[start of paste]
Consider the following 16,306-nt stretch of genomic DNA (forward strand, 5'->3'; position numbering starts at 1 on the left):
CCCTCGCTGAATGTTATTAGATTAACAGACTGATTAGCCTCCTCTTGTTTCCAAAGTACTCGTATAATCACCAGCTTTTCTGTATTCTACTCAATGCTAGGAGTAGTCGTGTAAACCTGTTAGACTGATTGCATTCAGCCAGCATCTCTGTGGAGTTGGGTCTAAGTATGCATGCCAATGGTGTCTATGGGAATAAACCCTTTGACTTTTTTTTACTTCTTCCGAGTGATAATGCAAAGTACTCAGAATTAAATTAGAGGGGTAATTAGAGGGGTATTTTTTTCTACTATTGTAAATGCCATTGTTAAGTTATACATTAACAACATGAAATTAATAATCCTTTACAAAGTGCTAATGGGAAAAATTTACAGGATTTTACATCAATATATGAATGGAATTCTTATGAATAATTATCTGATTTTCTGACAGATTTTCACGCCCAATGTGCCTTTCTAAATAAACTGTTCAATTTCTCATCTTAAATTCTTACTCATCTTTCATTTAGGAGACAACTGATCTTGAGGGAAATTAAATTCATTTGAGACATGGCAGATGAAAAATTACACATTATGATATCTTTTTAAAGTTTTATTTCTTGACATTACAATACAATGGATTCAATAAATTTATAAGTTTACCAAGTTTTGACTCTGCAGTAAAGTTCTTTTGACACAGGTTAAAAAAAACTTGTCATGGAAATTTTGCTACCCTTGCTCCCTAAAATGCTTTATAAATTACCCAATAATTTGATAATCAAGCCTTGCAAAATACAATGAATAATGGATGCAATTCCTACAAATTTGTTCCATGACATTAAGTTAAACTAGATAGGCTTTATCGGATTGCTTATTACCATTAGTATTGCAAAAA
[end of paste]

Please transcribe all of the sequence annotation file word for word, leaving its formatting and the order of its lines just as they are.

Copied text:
Consider the following 16,306-nt stretch of genomic DNA (forward strand, 5'->3'; position numbering starts at 1 on the left):
CCCTCGCTGAATGTTATTAGATTAACAGACTGATTAGCCTCCTCTTGTTTCCAAAGTACTCGTATAATCACCAGCTTTTCTGTATTCTACTCAATGCTAGGAGTAGTCGTGTAAACCTGTTAGACTGATTGCATTCAGCCAGCATCTCTGTGGAGTTGGGTCTAAGTATGCATGCCAATGGTGTCTATGGGAATAAACCCTTTGACTTTTTTTTACTTCTTCCGAGTGATAATGCAAAGTACTCAGAATTAAATTAGAGGGGTAATTAGAGGGGTATTTTTTTCTACTATTGTAAATGCCATTGTTAAGTTATACATTAACAACATGAAATTAATAATCCTTTACAAAGTGCTAATGGGAAAAATTTACAGGATTTTACATCAATATATGAATGGAATTCTTATGAATAATTATCTGATTTTCTGACAGATTTTCACGCCCAATGTGCCTTTCTAAATAAACTGTTCAATTTCTCATCTTAAATTCTTACTCATCTTTCATTTAGGAGACAACTGATCTTGAGGGAAATTAAATTCATTTGAGACATGGCAGATGAAAAATTACACATTATGATATCTTTTTAAAGTTTTATTTCTTGACATTACAATACAATGGATTCAATAAATTTATAAGTTTACCAAGTTTTGACTCTGCAGTAAAGTTCTTTTGACACAGGTTAAAAAAAACTTGTCATGGAAATTTTGCTACCCTTGCTCCCTAAAATGCTTTATAAATTACCCAATAATTTGATAATCAAGCCTTGCAAAATACAATGAATAATGGATGCAATTCCTACAAATTTGTTCCATGACATTAAGTTAAACTAGATAGGCTTTATCGGATTGCTTATTACCATTAGTATTGCAAAAA